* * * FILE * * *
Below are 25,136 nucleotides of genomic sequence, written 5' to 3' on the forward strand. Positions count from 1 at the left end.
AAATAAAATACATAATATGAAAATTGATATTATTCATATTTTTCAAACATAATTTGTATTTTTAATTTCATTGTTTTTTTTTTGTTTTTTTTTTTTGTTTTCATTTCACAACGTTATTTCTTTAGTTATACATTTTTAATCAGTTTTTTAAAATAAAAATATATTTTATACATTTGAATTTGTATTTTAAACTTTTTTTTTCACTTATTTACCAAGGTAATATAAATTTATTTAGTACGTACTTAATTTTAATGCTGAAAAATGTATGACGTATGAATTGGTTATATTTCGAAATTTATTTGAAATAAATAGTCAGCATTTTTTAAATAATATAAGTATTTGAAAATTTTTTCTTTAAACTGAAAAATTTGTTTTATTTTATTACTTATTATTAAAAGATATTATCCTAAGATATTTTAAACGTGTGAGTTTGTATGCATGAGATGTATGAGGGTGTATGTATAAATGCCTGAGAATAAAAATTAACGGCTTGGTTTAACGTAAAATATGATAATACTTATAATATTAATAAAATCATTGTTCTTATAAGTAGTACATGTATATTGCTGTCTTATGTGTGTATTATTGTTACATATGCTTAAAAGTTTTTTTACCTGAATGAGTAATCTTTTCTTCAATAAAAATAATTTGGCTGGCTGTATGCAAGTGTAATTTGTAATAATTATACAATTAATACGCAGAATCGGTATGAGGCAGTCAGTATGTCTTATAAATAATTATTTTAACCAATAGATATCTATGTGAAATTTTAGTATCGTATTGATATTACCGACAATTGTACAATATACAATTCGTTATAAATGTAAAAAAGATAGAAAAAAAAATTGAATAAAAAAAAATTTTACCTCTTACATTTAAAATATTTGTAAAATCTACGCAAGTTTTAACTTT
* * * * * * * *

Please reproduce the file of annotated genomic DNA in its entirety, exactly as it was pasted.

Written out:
Below are 25,136 nucleotides of genomic sequence, written 5' to 3' on the forward strand. Positions count from 1 at the left end.
AAATAAAATACATAATATGAAAATTGATATTATTCATATTTTTCAAACATAATTTGTATTTTTAATTTCATTGTTTTTTTTTTGTTTTTTTTTTTTGTTTTCATTTCACAACGTTATTTCTTTAGTTATACATTTTTAATCAGTTTTTTAAAATAAAAATATATTTTATACATTTGAATTTGTATTTTAAACTTTTTTTTTCACTTATTTACCAAGGTAATATAAATTTATTTAGTACGTACTTAATTTTAATGCTGAAAAATGTATGACGTATGAATTGGTTATATTTCGAAATTTATTTGAAATAAATAGTCAGCATTTTTTAAATAATATAAGTATTTGAAAATTTTTTCTTTAAACTGAAAAATTTGTTTTATTTTATTACTTATTATTAAAAGATATTATCCTAAGATATTTTAAACGTGTGAGTTTGTATGCATGAGATGTATGAGGGTGTATGTATAAATGCCTGAGAATAAAAATTAACGGCTTGGTTTAACGTAAAATATGATAATACTTATAATATTAATAAAATCATTGTTCTTATAAGTAGTACATGTATATTGCTGTCTTATGTGTGTATTATTGTTACATATGCTTAAAAGTTTTTTTACCTGAATGAGTAATCTTTTCTTCAATAAAAATAATTTGGCTGGCTGTATGCAAGTGTAATTTGTAATAATTATACAATTAATACGCAGAATCGGTATGAGGCAGTCAGTATGTCTTATAAATAATTATTTTAACCAATAGATATCTATGTGAAATTTTAGTATCGTATTGATATTACCGACAATTGTACAATATACAATTCGTTATAAATGTAAAAAAGATAGAAAAAAAAATTGAATAAAAAAAAATTTTACCTCTTACATTTAAAATATTTGTAAAATCTACGCAAGTTTTAACTTT